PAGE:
Characterisation of the components in cataclysmic variables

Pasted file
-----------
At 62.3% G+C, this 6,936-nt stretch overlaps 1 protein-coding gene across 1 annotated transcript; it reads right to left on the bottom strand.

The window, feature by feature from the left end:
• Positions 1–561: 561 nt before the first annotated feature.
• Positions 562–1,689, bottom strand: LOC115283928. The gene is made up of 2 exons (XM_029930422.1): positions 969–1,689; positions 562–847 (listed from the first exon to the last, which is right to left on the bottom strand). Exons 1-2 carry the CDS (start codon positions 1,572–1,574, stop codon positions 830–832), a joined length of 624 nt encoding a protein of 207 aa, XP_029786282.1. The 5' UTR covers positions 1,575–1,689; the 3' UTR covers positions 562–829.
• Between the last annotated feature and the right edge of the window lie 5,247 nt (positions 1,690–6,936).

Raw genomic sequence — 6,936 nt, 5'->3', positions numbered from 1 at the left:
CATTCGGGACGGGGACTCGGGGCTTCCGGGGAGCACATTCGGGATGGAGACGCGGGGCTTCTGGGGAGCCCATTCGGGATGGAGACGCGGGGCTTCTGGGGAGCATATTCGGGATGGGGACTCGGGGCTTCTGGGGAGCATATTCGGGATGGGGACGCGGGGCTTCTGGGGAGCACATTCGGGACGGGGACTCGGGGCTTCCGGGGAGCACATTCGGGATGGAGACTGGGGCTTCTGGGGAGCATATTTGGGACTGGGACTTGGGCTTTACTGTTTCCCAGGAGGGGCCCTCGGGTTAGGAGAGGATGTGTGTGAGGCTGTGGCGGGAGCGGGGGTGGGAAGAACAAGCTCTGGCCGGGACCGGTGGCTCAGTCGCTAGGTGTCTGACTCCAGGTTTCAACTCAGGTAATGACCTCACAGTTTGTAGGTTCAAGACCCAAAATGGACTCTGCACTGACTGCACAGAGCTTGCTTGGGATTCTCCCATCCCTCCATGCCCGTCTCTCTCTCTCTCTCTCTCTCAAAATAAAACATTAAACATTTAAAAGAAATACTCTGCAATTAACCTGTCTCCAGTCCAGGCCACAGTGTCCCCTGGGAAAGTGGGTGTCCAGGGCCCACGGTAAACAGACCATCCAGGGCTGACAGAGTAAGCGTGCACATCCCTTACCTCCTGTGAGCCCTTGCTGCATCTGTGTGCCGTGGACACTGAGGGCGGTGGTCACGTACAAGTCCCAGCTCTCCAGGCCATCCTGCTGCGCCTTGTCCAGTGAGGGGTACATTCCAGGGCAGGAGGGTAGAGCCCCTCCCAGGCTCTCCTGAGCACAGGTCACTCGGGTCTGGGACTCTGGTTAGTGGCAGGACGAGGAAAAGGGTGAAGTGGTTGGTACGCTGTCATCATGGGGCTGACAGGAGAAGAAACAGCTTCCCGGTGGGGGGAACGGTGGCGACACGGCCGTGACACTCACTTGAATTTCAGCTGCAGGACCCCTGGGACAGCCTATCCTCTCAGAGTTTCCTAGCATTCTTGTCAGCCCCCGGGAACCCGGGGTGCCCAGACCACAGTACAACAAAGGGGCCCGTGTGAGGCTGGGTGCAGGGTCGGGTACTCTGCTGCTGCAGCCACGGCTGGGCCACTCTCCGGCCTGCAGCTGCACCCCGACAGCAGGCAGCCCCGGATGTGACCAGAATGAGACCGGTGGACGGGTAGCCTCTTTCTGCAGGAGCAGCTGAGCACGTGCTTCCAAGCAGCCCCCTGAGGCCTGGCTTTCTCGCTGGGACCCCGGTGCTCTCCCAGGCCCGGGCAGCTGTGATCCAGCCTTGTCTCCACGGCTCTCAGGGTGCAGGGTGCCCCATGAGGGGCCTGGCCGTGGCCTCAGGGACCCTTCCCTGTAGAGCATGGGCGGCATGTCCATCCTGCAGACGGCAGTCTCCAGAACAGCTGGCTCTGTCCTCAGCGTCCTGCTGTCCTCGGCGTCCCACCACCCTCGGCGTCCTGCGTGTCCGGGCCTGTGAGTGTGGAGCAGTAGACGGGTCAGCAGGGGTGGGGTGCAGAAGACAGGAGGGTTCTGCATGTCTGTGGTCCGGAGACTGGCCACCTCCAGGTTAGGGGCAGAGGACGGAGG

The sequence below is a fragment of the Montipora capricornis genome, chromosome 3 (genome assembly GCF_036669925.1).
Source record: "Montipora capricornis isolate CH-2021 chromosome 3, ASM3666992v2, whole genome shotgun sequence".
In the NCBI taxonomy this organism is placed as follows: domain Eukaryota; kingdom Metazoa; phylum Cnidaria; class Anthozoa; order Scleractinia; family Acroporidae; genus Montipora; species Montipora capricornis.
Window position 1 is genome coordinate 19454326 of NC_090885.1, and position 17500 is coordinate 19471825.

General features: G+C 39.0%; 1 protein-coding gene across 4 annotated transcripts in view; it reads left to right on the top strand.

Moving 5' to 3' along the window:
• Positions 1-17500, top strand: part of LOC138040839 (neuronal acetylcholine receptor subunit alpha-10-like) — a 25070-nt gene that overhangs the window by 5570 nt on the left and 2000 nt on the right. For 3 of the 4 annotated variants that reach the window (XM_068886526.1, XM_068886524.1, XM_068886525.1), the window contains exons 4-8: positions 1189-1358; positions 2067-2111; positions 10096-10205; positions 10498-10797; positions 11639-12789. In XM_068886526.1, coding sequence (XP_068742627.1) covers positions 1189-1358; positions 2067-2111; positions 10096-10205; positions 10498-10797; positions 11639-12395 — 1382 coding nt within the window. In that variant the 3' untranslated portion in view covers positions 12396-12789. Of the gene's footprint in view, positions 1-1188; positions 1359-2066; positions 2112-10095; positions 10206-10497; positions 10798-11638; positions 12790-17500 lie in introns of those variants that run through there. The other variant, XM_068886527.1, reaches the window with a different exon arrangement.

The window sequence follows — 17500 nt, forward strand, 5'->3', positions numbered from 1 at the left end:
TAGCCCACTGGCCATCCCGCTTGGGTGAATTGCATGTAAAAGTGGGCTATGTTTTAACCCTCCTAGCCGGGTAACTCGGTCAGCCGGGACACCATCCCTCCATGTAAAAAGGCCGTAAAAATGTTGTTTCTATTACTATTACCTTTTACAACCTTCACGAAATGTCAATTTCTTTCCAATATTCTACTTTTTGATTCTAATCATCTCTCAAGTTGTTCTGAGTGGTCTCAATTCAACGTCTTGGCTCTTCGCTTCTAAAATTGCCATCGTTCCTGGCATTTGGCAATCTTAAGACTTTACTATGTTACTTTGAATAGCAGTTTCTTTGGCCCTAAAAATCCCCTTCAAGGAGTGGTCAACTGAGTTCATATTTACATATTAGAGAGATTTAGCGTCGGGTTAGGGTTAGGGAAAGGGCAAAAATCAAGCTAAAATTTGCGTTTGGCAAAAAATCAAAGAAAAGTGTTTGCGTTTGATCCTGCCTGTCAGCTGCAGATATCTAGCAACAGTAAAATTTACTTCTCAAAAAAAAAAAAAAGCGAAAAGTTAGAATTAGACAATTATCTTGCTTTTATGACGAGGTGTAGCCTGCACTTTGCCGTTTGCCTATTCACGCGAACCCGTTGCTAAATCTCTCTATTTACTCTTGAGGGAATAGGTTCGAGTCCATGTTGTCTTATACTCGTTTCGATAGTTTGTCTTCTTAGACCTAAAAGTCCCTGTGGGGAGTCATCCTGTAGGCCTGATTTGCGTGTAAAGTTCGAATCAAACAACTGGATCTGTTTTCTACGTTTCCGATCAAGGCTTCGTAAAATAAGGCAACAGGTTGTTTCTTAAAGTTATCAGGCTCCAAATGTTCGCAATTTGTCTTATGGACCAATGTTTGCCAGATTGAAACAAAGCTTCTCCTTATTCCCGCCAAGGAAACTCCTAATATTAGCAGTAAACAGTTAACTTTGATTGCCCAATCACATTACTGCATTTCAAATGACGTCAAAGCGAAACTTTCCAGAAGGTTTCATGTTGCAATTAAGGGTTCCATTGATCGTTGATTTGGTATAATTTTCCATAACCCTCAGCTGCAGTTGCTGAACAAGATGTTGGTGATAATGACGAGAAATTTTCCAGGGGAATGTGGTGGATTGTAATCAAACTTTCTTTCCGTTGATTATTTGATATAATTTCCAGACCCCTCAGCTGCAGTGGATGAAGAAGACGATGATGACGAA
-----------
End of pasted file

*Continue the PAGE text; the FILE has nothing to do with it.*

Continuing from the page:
This thesis presents new and archive X-ray, optical and ultraviolet observations of cataclysmic variables, and discusses the results obtained in the context of the relationship between the physical and spectral components visible. It concentrates on the eclipsing dwarf nova OY Carinae, which has been observed both in superoutburst and quiescence. Optical 'wide B' band light curves were obtained at the end of the 1994 superoutburst and on the decline. Eclipse mapping of these light curves reveals an accretion disc with a considerable physical flare (~ 10'). These are the first maps of a disc in the superoutburst state that clearly show such flaring. Contemporaneous X-ray observations were obtained with the ROSAT HRI. No eclipse of the X-ray flux was detected, a similar result to that obtained from the EXOSAT observations of the 1985 superoutburst by Naylor et al. (1988), supporting the case for the existence of a coronal component source for the X-rays in high accretion rate systems. Later ROSAT observations of OY Car in quiescence are presented. A 1994 PSPC observation allows constraints to be placed on the quiescent X-ray spectrum. OY Car returns similar values for the temperature of the emitting gas and the emission measure as its fellow eclipsing systems. It is difficult, however, to reconcile the column density inferred from the X-ray observation with that found from HST ultraviolet observations. A column density of nH = 10 22 cm 2 , found in the 'iron curtain' study by Horne et al. (1994), is not compatible with the X-ray spectrum. New optical photometry, obtained during quiescence in 1998, is used to update the orbital ephemeris of the system. A further ROSAT HRI light curve, obtained in quiescence with good phase coverage, is presented. It displays an eclipse of the X-ray flux, detected at the 13o level, which is coincident with the optical eclipse of the primary and suggests that the region of X-ray emission is comparable in size to the white dwarf. This confirms that the boundary layer region is visible in OY Car in quiescence, and, in common with similar systems, implies that the boundary layer is the source of the X-ray flux during periods of low mass accretion. The general picture of the X-ray emission from CVs, which has been built up from observations of different objects using different satellites, has thus been confirmed for the first time for the same object using the same satellite. The fact that the quiescent boundary layer can be seen, and that the soft X-ray flux is not extinguished, together suggest that the 'iron curtain' may be variable and connected to the accretion. The thesis also explores for the first time the effect a 'warm absorber'would have on the X-ray spectrum and the deduced column densities of high inclination CVs in quiescence. The application of synthetic spectral analyses to ultraviolet observations of CVs is extensively reviewed, with particular emphasis on the spectral components observed. White dwarf model atmospheres and synthetic spectra are generated using TLUSTY and SYNSPEC, and those IUE spectra of cataclysmic variables where the white dwarf can be seen are modelled using a X2 fitting routine. White dwarf synthetic spectra veiled by an 'iron curtain' are also calculated and applied to JUE archive observations of OY Car and similar systems. The resulting independently estimated white dwarf temperatures are compared with published values and with temperatures obtained from the application of different model atmosphere codes. The column density found by Home et al. (1994) is confirmed. IUE archive observations of U Gem show a similar cooling time (~ 30 days) to more recent HST observations. It is shown that the major source of systematic error in estimating the white dwarf temperature from ultraviolet observations is uncertainty in the masses of the white dwarfs. The final Chapter shows how scheduled (simultaneous) HST and ASCA observations of OY Car in quiescence will be used to place further constraints on the temperature of the emitting gas and the column density, and how the techniques developed for the ultraviolet modelling can be applied to the HST data. Future (accepted) XMM observations of UX UMa1, to constrain spectral components in the high mass accretion rate regime, are also discussed.